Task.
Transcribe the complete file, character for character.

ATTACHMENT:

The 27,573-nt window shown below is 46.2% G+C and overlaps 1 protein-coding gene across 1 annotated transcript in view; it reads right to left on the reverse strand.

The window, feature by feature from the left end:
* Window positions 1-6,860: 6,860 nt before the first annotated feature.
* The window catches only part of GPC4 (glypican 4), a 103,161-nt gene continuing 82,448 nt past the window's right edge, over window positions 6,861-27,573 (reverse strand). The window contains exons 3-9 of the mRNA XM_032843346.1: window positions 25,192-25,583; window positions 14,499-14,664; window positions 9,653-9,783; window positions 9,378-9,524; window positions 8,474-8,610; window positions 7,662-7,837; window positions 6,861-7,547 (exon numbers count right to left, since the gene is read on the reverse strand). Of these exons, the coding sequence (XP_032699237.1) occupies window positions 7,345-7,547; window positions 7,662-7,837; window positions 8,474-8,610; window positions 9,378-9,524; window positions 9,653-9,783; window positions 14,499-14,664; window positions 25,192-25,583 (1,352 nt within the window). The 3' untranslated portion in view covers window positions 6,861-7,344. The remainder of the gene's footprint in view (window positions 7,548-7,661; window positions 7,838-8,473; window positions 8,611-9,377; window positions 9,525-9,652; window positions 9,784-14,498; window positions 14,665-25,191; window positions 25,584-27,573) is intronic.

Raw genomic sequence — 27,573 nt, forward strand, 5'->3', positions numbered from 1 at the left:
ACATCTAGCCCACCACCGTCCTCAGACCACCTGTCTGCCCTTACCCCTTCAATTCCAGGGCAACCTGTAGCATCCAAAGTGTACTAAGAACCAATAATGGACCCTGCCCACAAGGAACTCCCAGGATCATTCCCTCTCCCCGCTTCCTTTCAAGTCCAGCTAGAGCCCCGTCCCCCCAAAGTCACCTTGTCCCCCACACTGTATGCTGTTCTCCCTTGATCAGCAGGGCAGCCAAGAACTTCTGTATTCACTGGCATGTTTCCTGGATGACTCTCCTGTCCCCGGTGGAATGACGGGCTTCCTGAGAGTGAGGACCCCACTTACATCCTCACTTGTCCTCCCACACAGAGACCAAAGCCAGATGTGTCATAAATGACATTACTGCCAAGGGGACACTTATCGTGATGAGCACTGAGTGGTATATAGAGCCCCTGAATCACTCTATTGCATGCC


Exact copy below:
The 27,573-nt window shown below is 46.2% G+C and overlaps 1 protein-coding gene across 1 annotated transcript in view; it reads right to left on the reverse strand.

The window, feature by feature from the left end:
* Window positions 1-6,860: 6,860 nt before the first annotated feature.
* The window catches only part of GPC4 (glypican 4), a 103,161-nt gene continuing 82,448 nt past the window's right edge, over window positions 6,861-27,573 (reverse strand). The window contains exons 3-9 of the mRNA XM_032843346.1: window positions 25,192-25,583; window positions 14,499-14,664; window positions 9,653-9,783; window positions 9,378-9,524; window positions 8,474-8,610; window positions 7,662-7,837; window positions 6,861-7,547 (exon numbers count right to left, since the gene is read on the reverse strand). Of these exons, the coding sequence (XP_032699237.1) occupies window positions 7,345-7,547; window positions 7,662-7,837; window positions 8,474-8,610; window positions 9,378-9,524; window positions 9,653-9,783; window positions 14,499-14,664; window positions 25,192-25,583 (1,352 nt within the window). The 3' untranslated portion in view covers window positions 6,861-7,344. The remainder of the gene's footprint in view (window positions 7,548-7,661; window positions 7,838-8,473; window positions 8,611-9,377; window positions 9,525-9,652; window positions 9,784-14,498; window positions 14,665-25,191; window positions 25,584-27,573) is intronic.

Raw genomic sequence — 27,573 nt, forward strand, 5'->3', positions numbered from 1 at the left:
ACATCTAGCCCACCACCGTCCTCAGACCACCTGTCTGCCCTTACCCCTTCAATTCCAGGGCAACCTGTAGCATCCAAAGTGTACTAAGAACCAATAATGGACCCTGCCCACAAGGAACTCCCAGGATCATTCCCTCTCCCCGCTTCCTTTCAAGTCCAGCTAGAGCCCCGTCCCCCCAAAGTCACCTTGTCCCCCACACTGTATGCTGTTCTCCCTTGATCAGCAGGGCAGCCAAGAACTTCTGTATTCACTGGCATGTTTCCTGGATGACTCTCCTGTCCCCGGTGGAATGACGGGCTTCCTGAGAGTGAGGACCCCACTTACATCCTCACTTGTCCTCCCACACAGAGACCAAAGCCAGATGTGTCATAAATGACATTACTGCCAAGGGGACACTTATCGTGATGAGCACTGAGTGGTATATAGAGCCCCTGAATCACTCTATTGCATGCC